Updated Aug 8, 2022 - Science

Flood rescues in Denver as Kentucky braces for another possible deluge

 A car is still partially submerged in Troublesome Creek in Perry County, Kentucky near Hazard on August 6.
A car is still partly submerged in Troublesome Creek in Perry County near Hazard, Kentucky, on Aug. 6. Photo: Michael Swensen/Getty Images

Firefighters in Denver rescued multiple people from their vehicles Sunday night, as the National Weather Service warned monsoonal showers and thunderstorms could trigger flash flooding and "debris flows" from the Four Corners region into the Southwest.

The big picture: Flood-ravaged Kentucky was still under threat from another deluge, as President Biden and first lady Jill Biden prepared to visit the state, in response to at least 37 people being killed in last week's catastrophic flooding in the Appalachia.

A National Weather Service map of the U.S. showing a there's a moderate risk of Excessive Rainfall in several U.S. states.
A National Weather Service map of the U.S. showing a moderate risk of excessive rainfall in several U.S. states. Photo: NWS/Twitter
  • The NWS in Jackson said there's "a persistent threat of thunderstorms" for the area this week, in fact all the way through Sunday, which "could bring locally heavy rainfall, leading to potential high water issues."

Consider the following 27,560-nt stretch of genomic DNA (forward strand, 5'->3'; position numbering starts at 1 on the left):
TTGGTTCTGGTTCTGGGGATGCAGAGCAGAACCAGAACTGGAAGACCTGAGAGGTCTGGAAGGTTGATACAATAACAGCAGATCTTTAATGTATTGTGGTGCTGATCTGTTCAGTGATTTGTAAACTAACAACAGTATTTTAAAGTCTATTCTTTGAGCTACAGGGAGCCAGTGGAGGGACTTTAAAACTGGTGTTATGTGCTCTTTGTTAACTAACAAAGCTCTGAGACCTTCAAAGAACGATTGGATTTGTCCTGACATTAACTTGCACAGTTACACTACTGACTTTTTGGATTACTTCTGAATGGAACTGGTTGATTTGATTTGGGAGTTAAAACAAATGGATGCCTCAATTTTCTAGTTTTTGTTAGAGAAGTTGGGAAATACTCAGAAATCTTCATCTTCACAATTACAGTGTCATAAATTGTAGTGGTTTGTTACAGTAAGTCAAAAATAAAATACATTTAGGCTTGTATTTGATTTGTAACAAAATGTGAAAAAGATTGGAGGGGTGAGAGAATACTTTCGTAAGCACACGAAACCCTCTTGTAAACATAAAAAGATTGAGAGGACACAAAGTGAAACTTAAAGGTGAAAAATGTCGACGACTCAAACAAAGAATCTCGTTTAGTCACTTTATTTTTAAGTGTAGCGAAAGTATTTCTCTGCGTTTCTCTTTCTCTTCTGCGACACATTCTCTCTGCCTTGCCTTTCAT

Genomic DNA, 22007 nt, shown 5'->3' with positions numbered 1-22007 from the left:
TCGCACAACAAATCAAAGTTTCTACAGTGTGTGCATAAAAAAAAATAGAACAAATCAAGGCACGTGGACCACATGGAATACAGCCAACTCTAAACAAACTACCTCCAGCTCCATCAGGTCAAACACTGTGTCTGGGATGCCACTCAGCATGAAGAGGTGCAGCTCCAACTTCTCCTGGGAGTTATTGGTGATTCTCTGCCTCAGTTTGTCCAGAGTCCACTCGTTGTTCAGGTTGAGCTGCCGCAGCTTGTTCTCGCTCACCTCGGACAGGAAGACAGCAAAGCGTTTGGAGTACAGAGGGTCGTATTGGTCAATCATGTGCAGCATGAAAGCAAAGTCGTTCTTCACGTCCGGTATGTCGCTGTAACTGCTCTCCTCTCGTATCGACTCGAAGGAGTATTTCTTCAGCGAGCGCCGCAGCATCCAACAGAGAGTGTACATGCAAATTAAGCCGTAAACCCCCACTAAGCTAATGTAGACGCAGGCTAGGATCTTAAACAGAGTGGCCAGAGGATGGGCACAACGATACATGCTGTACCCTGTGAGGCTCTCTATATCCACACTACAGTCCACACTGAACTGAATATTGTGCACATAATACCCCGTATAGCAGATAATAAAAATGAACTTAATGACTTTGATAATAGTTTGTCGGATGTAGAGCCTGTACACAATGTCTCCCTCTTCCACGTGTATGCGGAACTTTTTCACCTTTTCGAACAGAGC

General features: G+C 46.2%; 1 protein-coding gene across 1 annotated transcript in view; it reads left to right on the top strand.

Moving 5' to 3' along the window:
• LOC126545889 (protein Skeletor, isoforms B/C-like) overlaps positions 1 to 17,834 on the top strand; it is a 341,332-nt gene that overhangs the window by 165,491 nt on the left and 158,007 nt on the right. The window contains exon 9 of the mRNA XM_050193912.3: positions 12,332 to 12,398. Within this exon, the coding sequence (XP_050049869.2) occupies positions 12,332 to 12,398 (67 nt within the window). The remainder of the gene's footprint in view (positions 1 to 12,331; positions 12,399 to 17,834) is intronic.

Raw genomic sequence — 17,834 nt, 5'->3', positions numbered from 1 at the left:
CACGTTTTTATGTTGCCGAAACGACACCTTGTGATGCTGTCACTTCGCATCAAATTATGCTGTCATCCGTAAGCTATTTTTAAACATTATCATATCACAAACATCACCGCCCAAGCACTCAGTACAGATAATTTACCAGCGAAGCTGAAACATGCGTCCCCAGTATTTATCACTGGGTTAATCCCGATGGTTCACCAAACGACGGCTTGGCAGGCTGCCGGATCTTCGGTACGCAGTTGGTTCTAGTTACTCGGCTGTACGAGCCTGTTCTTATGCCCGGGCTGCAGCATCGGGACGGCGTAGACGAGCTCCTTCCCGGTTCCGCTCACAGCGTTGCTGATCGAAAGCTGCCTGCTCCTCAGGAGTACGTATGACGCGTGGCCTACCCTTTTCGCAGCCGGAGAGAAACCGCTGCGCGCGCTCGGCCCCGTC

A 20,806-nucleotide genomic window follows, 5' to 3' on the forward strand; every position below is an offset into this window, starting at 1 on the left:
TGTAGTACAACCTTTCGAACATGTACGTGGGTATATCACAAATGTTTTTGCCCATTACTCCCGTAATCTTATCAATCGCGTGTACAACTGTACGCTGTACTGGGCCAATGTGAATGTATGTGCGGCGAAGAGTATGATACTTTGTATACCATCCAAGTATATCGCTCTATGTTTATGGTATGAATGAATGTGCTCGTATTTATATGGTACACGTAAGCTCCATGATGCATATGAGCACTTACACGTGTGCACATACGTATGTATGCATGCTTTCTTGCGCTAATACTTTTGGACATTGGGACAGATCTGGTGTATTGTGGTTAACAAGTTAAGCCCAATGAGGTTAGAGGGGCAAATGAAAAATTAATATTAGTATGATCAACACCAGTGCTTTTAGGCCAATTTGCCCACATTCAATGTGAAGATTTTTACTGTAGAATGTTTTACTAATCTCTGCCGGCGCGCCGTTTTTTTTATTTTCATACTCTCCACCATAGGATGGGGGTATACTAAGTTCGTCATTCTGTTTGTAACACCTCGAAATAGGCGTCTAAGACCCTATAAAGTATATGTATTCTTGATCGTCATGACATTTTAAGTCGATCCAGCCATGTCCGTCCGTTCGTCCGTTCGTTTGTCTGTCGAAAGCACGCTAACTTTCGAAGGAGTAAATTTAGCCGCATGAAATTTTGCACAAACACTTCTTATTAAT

• The NWS Weather Prediction Center (WPC) issued a forecast Monday morning putting eastern Kentucky at a "slight" risk for excessive rainfall on Tuesday, which is a level 2 out of 4 on the alert scale.
  • Forecasters highlighted unusually high moisture levels in the atmosphere and the threat of slow-moving thunderstorms as potential flash flood threats.
  • "Unfortunately, any flash flooding on Tuesday will prime many of the same areas for potentially worse and more widespread flash flooding on Wednesday," the NWS wrote.

Meanwhile, the Denver Fire Department told 9News a baby was among at least 19 people rescued during thunderstorms that triggered heavy rains and flooding in Denver-area streets, forcing the closure of parts of Interstate 25.

  • Showers and "a few storms" were lingering in several places in the Denver area overnight, said the NWS in a tweet warning urging drivers to "avoid driving on flooded roadways."

Threat level: "Moisture pooling along the front will aid in producing showers and thunderstorms over parts of the Great Lakes/Upper Mississippi Valley to the Central High Plains that will move eastward with the front through Tuesday," according to the NWS Weather Prediction Center.

  • "Some of the storms will produce heavy rain," the forecast added.

Of note: Flash flood warnings were in effect across parts of the Great Lakes Monday morning, with heavy rain falling in northern Illinois and southern Wisconsin. Flash flooding is ongoing in these areas.

  • The WPC said there's a slight risk of excessive rainfall and, consequently, flash flooding over parts of the Southwest and parts of the central and southern Rockies and Central High Plains through Monday morning.

Context: Climate change is ratcheting up the severity of extreme weather events like extreme rainfall events, per Axios' Andrew Freedman.

Go deeper: We haven't built for this climate

Editor's note: This story has been updated with new forecast details throughout.

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